NASHVILLE — Lt. Gov. Ron Ramsey and House Speaker Beth Harwell said Thursday that lawmakers should look at reviewing no-bid elements added to a consulting contract awarded to Chicago-based real estate services firm Jones Lang LaSalle.
Both lawmakers emphasized they don't think there was any intentional wrong-doing in the state's contract with the firm in which Gov. Bill Haslam reported having a $10,000-plus investment in 2010.
"We need to look at this sole sourcing group," Harwell told reporters following a State Building Commission meeting. "We're more than happy to look at that and re-evaluate it.
But, Harwell said, "every indication I have received is that the state will end up saving money, which is good for the taxpayers. And it will allow us to use the money for much-needed programs rather than buildings that are no longer used, not needed, not necessary."
Ramsey said he approves of state General Services Commissioner Steve Cates' push to outsource state functions and save taxpayer dollars.
But he noted "obviously if you recommend something and you wind up being the one to get the contract that's always going to be suspect. But what I look at, is results. And I look at do I think anything that was done illegally and or unethically, and I don't think there was anything illegal and I don't think there was anything unethical and I'm extremely satisfied in the way that department is being run right now."
Both lawmakers' comments come in the midst of news accounts about one of two contracts awarded to Jones Lang LaSalle and subsequent expansions, approved by the State Building Commission.
The firm's initial $1 million contract in 2012, which was competitively bid, mushroomed into $7.65 million through subsequent amendments that sometimes added operational responsibilities.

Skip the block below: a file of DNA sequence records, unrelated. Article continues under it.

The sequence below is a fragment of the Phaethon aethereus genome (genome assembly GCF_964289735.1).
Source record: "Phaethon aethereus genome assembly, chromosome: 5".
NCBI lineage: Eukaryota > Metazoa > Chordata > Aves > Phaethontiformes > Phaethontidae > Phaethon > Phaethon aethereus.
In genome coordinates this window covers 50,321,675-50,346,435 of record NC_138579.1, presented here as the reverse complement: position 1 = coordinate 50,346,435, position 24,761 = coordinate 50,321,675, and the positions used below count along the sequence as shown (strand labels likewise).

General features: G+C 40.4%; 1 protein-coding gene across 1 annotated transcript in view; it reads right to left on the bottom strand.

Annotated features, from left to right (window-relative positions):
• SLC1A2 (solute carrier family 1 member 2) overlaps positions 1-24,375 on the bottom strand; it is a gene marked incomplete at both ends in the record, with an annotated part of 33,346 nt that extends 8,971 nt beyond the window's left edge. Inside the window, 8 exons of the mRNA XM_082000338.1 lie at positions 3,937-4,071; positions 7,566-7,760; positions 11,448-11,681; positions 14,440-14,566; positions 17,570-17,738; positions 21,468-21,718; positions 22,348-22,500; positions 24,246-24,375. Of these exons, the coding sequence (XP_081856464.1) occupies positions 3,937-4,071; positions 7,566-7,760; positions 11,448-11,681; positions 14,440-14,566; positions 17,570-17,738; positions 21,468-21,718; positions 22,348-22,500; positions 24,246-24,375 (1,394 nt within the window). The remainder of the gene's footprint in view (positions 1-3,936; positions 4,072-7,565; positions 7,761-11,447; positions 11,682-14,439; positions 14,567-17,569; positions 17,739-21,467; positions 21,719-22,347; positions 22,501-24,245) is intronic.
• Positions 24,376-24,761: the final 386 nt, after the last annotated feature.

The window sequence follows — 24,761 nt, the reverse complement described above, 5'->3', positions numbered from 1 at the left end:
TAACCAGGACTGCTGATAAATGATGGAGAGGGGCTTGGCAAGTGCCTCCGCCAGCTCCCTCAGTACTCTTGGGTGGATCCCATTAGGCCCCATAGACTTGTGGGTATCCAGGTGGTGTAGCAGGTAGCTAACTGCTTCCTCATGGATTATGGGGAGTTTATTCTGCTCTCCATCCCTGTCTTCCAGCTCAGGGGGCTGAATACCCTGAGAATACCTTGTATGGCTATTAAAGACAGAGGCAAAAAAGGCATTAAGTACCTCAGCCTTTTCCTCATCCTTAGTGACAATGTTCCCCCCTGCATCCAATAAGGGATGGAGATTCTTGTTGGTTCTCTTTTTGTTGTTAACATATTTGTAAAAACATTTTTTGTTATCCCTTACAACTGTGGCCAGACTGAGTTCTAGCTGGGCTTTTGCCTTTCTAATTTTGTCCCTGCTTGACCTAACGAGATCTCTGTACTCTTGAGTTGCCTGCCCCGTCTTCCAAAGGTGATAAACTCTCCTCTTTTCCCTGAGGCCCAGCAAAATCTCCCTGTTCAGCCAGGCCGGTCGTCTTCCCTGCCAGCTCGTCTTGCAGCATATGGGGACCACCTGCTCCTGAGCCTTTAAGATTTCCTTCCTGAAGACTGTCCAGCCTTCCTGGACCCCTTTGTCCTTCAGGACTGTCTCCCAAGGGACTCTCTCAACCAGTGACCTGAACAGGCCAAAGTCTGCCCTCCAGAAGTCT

In one amendment, officials authorized the publicly traded firm to charge commission fees of 4 percent on leasing contracts it strikes on behalf of the state with commercial real estate owners.
State Comptroller Justin Wilson, a State Building Commission member, said Thursday he has been out of the country for the past eight days and was unaware of details about the controversy.
"Let me say first of all, and I think this is important to discuss, is that the state property, the state office space, was deteriorating and really not properly inventoried or managed, and the Haslam administration is dealing with a very serious problem that needs to be addressed."
He said that in light of "some questions raised about the JLL contract, I think in the next few weeks we'll be looking at the procedures to see whether or not they need to be modified or changed in any way. I don't want to say more than that" until he does.
In April, the state inked a second, competitively bid contract with Jones Lang LaSalle in which the firm will operate and maintain most state office buildings. The contract is worth about $38 million to the company over five years, General Services officials said, and will save the state $50 million plus a one-time "cost avoidance" of $25 million.
On top of that is another projected $3 million in annual cost savings because the state will not have to purchase technology systems, manage training and operate its own call center.
Haslam officials said that because the governor, a multimillionaire, put most of his investments into a blind trust, they cannot say whether he still has any investment in the firm. But they emphasize that regardless, he would not be swayed by that.
As a result of the outsourcing, General Services is laying off 126 employees. They are among 200 employees who are losing their jobs by July 1. State employees this week filed suit seeking to block the layoffs, saying the Haslam administration has not provided employees with counseling and opportunities to transfer elsewhere within state government as required.
A Nashville judge has blocked the layoffs and scheduled a hearing Monday to hear the issue.
Contact staff writer Andy Sher at firstname.lastname@example.org or 615-255-0550.
Andy Sher is a Nashville-based staff writer covering Tennessee state government and politics for the Times Free Press. A Washington correspondent from 1999-2005 for the Times Free Press, Andy previously headed up state Capitol coverage for The Chattanooga Times, worked as a state Capitol reporter for The Nashville Banner and was a contributor to The Tennessee Journal, among other publications. Andy worked for 17 years at The Chattanooga Times covering police, health care, county government, ...